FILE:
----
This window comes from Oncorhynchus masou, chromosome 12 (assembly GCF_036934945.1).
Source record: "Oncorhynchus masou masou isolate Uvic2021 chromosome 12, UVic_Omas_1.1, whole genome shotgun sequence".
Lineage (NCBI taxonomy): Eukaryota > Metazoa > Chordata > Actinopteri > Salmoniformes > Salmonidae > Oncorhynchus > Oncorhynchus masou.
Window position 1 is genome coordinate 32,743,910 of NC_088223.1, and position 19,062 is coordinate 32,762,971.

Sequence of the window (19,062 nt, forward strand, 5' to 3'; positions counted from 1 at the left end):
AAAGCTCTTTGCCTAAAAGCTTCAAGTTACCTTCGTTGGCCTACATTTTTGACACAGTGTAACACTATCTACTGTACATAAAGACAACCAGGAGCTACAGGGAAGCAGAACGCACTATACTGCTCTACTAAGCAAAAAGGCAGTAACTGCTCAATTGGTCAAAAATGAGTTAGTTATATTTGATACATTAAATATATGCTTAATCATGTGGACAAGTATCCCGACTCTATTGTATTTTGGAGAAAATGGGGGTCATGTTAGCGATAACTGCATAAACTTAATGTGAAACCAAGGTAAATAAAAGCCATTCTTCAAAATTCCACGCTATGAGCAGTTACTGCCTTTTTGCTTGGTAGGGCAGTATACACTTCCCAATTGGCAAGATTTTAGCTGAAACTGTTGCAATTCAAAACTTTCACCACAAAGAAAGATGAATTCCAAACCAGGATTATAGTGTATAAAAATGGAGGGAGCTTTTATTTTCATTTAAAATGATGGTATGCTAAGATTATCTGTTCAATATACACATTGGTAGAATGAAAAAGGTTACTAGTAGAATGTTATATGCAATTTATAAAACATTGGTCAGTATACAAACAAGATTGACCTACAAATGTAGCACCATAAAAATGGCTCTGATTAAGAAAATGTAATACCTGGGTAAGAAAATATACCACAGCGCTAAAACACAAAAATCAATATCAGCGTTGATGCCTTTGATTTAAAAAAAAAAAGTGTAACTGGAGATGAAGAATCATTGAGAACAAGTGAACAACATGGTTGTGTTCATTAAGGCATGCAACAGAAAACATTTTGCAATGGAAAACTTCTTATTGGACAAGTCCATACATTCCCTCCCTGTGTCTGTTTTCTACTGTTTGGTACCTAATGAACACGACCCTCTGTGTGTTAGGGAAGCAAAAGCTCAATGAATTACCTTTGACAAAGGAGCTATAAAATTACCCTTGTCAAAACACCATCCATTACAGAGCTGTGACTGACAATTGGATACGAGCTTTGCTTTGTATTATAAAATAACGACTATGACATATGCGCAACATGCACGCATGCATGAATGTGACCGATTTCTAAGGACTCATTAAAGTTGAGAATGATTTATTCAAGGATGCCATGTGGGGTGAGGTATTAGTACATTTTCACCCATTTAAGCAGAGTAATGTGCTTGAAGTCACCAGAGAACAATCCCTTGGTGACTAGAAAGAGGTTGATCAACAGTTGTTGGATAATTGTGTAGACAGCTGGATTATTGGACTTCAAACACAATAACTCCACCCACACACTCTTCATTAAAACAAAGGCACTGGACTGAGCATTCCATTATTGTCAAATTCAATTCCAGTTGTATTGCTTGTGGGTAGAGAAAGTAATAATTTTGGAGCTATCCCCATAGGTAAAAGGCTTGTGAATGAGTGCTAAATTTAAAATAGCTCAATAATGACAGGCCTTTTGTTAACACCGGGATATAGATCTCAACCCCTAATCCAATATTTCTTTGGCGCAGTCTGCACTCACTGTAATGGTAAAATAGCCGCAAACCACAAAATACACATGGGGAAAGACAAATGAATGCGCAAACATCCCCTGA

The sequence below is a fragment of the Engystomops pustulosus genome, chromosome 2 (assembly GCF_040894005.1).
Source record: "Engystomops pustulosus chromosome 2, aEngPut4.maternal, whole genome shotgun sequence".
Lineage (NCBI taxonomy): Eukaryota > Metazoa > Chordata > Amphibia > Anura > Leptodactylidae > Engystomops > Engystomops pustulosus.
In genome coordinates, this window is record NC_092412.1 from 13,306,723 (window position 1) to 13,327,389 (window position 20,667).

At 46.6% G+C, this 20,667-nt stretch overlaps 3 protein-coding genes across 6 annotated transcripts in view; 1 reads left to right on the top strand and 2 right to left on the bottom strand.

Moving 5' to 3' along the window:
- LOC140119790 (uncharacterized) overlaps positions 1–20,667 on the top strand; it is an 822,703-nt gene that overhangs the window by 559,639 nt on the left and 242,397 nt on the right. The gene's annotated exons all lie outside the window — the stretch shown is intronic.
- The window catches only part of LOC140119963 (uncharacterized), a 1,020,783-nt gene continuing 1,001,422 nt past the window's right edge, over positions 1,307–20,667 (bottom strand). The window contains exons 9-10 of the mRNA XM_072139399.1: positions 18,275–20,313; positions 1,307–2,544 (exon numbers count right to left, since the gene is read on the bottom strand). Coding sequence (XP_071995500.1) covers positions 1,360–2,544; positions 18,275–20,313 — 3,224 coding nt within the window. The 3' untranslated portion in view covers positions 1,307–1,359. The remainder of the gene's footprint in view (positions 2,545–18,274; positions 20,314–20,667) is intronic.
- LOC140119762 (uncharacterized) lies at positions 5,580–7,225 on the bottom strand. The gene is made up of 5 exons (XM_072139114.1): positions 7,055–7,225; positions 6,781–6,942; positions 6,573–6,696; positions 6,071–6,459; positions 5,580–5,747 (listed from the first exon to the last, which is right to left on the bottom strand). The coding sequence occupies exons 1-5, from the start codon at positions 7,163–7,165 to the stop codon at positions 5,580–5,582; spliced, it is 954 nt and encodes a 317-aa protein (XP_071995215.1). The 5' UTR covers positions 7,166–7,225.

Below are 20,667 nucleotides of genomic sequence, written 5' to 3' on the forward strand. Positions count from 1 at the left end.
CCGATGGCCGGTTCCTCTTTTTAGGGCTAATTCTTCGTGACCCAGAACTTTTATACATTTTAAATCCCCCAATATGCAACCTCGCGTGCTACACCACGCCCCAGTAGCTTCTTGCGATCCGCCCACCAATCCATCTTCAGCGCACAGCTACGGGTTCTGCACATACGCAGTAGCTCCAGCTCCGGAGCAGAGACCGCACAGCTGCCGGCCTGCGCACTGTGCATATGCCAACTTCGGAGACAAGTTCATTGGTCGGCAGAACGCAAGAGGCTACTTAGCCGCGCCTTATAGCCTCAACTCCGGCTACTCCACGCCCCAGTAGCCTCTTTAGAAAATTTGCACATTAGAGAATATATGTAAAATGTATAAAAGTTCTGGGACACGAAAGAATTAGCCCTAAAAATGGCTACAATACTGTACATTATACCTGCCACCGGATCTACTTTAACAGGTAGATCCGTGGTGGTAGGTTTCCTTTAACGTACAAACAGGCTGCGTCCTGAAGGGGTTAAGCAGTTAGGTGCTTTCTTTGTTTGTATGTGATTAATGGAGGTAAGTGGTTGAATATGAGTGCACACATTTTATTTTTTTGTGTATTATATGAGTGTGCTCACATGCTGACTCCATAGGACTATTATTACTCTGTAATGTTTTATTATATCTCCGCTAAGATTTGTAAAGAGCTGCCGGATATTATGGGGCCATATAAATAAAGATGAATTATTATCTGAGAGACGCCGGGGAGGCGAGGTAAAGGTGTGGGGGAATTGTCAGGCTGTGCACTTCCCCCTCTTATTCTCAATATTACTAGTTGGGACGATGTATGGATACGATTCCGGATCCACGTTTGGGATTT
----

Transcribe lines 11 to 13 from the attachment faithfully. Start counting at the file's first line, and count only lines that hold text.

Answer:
At 46.6% G+C, this 20,667-nt stretch overlaps 3 protein-coding genes across 6 annotated transcripts in view; 1 reads left to right on the top strand and 2 right to left on the bottom strand.

Moving 5' to 3' along the window:
- LOC140119790 (uncharacterized) overlaps positions 1–20,667 on the top strand; it is an 822,703-nt gene that overhangs the window by 559,639 nt on the left and 242,397 nt on the right. The gene's annotated exons all lie outside the window — the stretch shown is intronic.